Charles Dickens set out for Australia in 1861 to promote the novel in its true setting. He planned to travel to the USA first, then travel on to Panama and Sydney, landing firstly in the USA where he commenced to lecture on his books. However, the Civil War erupted with each side blockading each other’s ports. Dickens was stranded in the USA for quite some time. His health deteriorated while he awaited port clearance so ultimately he aborted his plans to go on to Australia. He decided to return home rather than sail for Australia when the opportunity to depart the USA finally arose.
Arthur Devlin Junior and his wife Esther sailed for England sometime after ‘Great Expectations’ was published. Unfortunately, Esther contracted tuberculosis and died in Boulonge-sur-Mer, France. Whether the couple actually met Charles Dickens is not recalled, however, it does appear that they did meet. Something like a meeting between them influenced the direction of the Dickens family.
Charles Dickens’ son Alfred Tennyson D’orsey Dickens set out for Australia in the late 1860s. His brother Edward Lytton Dickens followed.
The two brothers went into a partnership and bought a sheep run in the Forbes district of New South Wales. This partnership did not work out and the property was sold. Edward moved to Moree and eventually entered the New South Wales Parliament as the Member for Wilcannia serving for many years alongside James Squire’s grandson, James Squire Farnell, who at one time was Premier of the Colony. Alfred moved to Hamilton in Victoria where he managed a sheep run.
Meanwhile Arthur Devlin junior had become the owner of a major shipping line which was Melbourne based. Alfred had the occasion to visit Melbourne and called on Captain Devlin, as Arthur junior was then known.
Arthur and Esther has several children including Miss Augusta Jessie Devlin considered to be the most beautiful woman in Victoria at the time. She was known as Jessie Devlin the ‘Belle of Melbourne’. Alfred married Jessie in early 1874 in Toorak. It was the biggest society wedding of the year. A daughter, Kathleen Mary, was born late in that year and another daughter, Violet Georgina, was born in 1876.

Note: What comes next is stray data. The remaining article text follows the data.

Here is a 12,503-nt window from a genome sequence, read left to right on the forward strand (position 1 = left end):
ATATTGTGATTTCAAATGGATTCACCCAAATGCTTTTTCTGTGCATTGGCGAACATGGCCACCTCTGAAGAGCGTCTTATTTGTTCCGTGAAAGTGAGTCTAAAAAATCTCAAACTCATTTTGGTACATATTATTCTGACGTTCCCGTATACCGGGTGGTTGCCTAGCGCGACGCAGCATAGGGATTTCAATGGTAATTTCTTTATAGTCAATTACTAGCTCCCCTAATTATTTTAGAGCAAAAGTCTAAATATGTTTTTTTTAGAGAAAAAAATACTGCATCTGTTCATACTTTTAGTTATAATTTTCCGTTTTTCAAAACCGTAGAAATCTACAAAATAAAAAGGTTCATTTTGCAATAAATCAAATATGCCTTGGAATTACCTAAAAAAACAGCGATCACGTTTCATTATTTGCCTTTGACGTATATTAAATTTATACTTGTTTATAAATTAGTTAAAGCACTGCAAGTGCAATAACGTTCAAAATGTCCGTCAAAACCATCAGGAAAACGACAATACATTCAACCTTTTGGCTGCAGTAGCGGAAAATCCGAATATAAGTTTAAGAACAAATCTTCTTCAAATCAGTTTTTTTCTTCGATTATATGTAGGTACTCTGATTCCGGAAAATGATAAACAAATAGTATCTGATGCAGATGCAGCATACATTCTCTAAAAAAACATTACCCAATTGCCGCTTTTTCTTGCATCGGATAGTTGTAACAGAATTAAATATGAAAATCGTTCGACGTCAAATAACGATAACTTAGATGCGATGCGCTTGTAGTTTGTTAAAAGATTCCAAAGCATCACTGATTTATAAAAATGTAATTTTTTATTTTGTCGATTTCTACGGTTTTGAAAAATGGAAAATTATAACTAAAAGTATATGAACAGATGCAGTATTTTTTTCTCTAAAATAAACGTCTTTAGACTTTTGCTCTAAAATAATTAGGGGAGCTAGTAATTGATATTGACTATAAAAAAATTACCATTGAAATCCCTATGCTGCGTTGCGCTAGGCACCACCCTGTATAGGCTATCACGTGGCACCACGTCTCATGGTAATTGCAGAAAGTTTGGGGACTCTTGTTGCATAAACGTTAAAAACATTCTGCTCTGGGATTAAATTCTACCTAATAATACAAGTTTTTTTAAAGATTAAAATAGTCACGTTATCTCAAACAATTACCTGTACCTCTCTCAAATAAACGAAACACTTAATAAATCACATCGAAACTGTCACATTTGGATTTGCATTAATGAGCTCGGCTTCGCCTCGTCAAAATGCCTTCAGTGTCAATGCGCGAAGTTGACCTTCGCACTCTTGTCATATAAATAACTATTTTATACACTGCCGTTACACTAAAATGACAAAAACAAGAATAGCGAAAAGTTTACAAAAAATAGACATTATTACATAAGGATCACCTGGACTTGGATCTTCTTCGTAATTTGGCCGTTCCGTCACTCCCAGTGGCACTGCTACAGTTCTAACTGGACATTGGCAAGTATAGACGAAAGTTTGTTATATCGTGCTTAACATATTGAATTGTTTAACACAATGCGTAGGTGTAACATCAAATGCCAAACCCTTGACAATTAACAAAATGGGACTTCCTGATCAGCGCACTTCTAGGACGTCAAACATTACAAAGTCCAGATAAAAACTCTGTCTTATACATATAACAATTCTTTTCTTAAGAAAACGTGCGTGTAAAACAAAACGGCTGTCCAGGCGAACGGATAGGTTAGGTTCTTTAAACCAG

Miss Eliza Donnithorne did not die in a fire as depicted in the novel but of old age in 1886 many years after the book was published. It has been claimed that Eliza learned of the novel and was distressed by the references to her image. The movie focusing on Eliza Donnithorne’s reputed reaction to her depiction in ‘Great Expectations’ has been scripted.
My Donohoe family, through my mother, descend from Mrs Priscilla Devlin sister, Sarah Squire. Incidentally, following Big Arthur Devlin's death, she remarried, to Thomas Small. Thomas's brother, William, is the ancestor of Maestro, Richard Bonynge, husband of the late Diva Dame Joan Sutherland.
Tim Donohue sent me a book order. I didn't read it properly and instead of sending him Heroic Landscapes: Irish Myth & Legend I sent O'Donoghue People and Places. Perhaps it was a busy day!
Tim pointed out my error but said that I had solved a problem for him - what to give his cousin John Donohue for his 80th birthday. So all's well that ends well
From Tim: John grew up here in Northern California and spent most of his working years buying and harvesting timber from independent owners. We are the Great Grandsons of Martin O'Donohue born into the famine in 1848 of County Clare. He came to America in 1872 and worked the 'redwood railroad' North of San Francisco for his life's work.
We are all proud O'Donoghues Mor. Thanks for making a mistake as this was the PERFECT present that I would have never thought of ;-)
I thought you might like this photo from our celebration of St Patrick’s day. They made the local bar into an O’Donoghue Ale House. My brother and I had a great afternoon of Irish dancing, bands and song.
It was at Eagle Farm race course, Brisbane
When Rod announced that the subject of the April snippet would be "The Family Farm", my immediate reaction was that i could submit nothing.....
I thought about what a farm is, and how I came to learn about them through books, songs and schools. I wonder whether there is an Irish form of Old MacDonald's farm? I thought about chickens, ducks, pigs, sheep, cows, wheat barley....and probably in that order. Nothing came to mind that related to a family farm.
Violet Evangeline O'Donoghue, daughter of Rev Edward Geoffrey O'Donoghue, followed in her father and grandfather's footsteps in writing books. Her father wrote non-fiction. Her grandfather wrote fiction, while she, too, wrote fiction under her married name, Whish. One of her books bore the title 'Come to Good Farm'....a tenuous connection to farming.